Lillian Fidlow of Cranford, N.J., was late for work at a downtown Manhattan insurance firm Tuesday.

She was on a train deep below the Hudson River around 9 a.m. en route to the World Trade Center stop, when the conductor announced that the famous towers were "on fire."

Within seconds, Fidlow's cell phone rang. Her husband Ben Fidlow, who commutes to his job blocks from the World Trade Center earlier than his wife, had arrived at the commuter train station at the towers at 8:40 a.m. He told his wife that a plane had smashed into the North Tower at 8:45 a.m.

As cell phones and phone lines crashed from overload, the bridges and tunnels that connect Manhattan to the rest of the world closed down. The Fidlows, like many families, lost contact for several hours. Back at home, Lillian waited frantically to hear from her husband, who was among thousands of New Yorkers who spent Tuesday morning literally running for their lives.

When the couple finally spoke, Lillian said, "His voice was shaking. He said the bodies were exploding as they hit the ground. I don't think he'll ever be the same ... A lot of people we know are probably dead."

With hundreds of thousands of people commuting to work in Manhattan from its suburbs -- New Jersey, Connecticut, upstate New York and Long Island -- the destruction of the World Trade Center reverberated far beyond the city. Authorities closed access routes into Manhattan as terrified families and friends awaited word of their loved ones' safety.

And for many families, it was the children who were left to worry about their parents. Lillian Fidlow rushed to retrieve her 3-year-old daughter from daycare, but thousands of other kids were stranded at schools awaiting news of their parents.

With casualty counts still in preliminary stages, it's impossible to know how many children lost a parent or were completely orphaned by Tuesday's attack yet. What is known is that many children did not have the fortune of timing and luck that spared the Fidlow's daughter both her parents.

In Oceanside, N.Y., on Long Island,  30 students were missing at least one parent or relative, New York Newsday reported Thursday.  In Rockville Center, N.Y., 27 students were missing relatives.

In Montclair, N.J., 16-20 parents were missing, Jeanine Genauer, communications director for the school district, said Thursday. Those figures were preliminary estimates, she said.  

"We're getting more reports as parents call to say that their spouses are missing," Genauer said. "We don't have any confirmed deaths. We do know that individuals have lost parents," she said.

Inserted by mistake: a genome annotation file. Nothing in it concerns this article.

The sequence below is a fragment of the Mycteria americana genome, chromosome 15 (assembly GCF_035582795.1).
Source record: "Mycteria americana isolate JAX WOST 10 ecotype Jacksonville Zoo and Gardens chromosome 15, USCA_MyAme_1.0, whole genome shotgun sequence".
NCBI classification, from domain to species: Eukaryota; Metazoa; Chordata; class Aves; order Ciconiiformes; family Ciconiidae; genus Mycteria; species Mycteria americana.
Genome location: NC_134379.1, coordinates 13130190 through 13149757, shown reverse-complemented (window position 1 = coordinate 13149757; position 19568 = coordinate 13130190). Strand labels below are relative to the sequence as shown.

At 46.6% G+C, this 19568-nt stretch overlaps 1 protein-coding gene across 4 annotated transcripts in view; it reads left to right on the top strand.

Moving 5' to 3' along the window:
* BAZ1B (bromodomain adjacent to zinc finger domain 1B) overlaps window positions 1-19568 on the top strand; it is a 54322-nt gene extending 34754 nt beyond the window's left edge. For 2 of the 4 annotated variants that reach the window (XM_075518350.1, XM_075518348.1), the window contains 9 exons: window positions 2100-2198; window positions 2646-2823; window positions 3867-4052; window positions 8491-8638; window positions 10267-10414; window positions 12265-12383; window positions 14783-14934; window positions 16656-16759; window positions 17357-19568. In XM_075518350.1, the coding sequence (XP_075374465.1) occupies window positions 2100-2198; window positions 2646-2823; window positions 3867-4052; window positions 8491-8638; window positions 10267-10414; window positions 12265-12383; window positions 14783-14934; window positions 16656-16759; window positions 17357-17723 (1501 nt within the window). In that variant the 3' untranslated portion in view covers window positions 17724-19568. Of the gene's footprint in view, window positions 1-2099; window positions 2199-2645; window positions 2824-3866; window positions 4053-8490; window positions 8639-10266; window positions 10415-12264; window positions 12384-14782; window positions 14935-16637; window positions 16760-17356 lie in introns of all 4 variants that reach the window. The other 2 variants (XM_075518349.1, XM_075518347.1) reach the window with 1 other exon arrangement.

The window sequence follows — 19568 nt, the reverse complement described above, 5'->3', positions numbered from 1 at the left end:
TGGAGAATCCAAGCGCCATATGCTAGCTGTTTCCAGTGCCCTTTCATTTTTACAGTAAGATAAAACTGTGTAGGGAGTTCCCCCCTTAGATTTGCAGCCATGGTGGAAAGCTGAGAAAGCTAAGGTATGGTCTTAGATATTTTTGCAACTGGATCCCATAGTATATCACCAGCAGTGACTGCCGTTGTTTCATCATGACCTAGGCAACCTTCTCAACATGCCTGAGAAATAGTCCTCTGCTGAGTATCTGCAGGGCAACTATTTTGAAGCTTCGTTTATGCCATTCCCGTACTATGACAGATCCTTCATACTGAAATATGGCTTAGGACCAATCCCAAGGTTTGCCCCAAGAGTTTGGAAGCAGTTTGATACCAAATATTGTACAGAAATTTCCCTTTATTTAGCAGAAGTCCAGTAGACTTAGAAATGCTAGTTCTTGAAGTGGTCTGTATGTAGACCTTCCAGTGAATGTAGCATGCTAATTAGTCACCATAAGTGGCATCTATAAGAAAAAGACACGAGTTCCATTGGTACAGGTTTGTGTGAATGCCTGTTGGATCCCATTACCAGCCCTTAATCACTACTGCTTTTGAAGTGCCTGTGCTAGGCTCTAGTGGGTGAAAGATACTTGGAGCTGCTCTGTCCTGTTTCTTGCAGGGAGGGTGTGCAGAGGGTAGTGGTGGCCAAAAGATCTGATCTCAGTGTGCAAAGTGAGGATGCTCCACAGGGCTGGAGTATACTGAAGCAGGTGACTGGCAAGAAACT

In Montville, N.J., reports put the number of missing parents at 6. In Bernards Twp., N.J., 12 students were reportedly missing parents or close relatives.  

The Newark Star-Ledger reported Wednesday that New Jersey schools had taken measures Tuesday to care for children whose parents were either trapped in Manhattan or missing.

In the Millburn schools, staff members searched through student emergency cards for parents who worked in the city, while the school district of South Orange and Maplewood prepared to stay open into the night to provide a safe haven for students whose parents had not made it home.

Some students in Maplewood were glued to their television sets, hysterically dialing their parents on their cell phones.

"This is unparalleled in terms of my experience," James Corino, principal of Maplewood Middle School, told the Ledger.

Officials in Montclair, N.J., set up a telephone hotline and established a center at a middle school for children who were alone at home. Newark also kept open a half-dozen schools.

Guidance counselors at Bridgewater-Raritan Middle School frantically phoned parents at work in New York City, leaving them messages to call the school.

"The kids with relatives in there, obviously, they wanted to know: 'Is Daddy okay?'" Principal Nancy Mahoney told the Ledger.

In Old Bridge, N.J., a student told the Ledger that her classmates were "hysterical."

The fear reached deep into western New Jersey as well, where students at the Blair Academy in Blairstown — near the Pennsylvania border — waited to hear from their parents at work in the Twin Towers.

"We have kids walking around numb," the school's headmaster, Chandler Hardwick said.

The Pentagon attack sent ripples of terror into the Maryland, Virginia and Delaware suburbs, where families were receiving quicker word on the death of loved ones than those in New York.

Hundreds of weeping people gathered Wednesday afternoon for a Mass at the Cathedral of St. Peter in Wilmington, Del., where Bishop Michael A. Saltarelli urged the congregation to pray for the ability to forgive the terrorists.

But Saltarelli conceded that forgiveness could not be expected to come easily. Though he had asked his staff to compose a written statement that included a final line about forgiveness, he could not yet bring himself to endorse it.

The final statement, issued Tuesday night, did not mention forgiveness, but instead read, "We also pray that the perpetrators of these deeds be brought to justice as we decry this horrible, cowardly outrage on so many of our fellow citizens and our country."

"It's not 100 percent there, I have to confess that," Saltarelli told the congregation Wednesday. He said Americans must struggle to follow the example of Jesus Christ who prayed, while being crucified, "'Father forgive them, they know not what they do.'"

The Associated Press contributed to this report.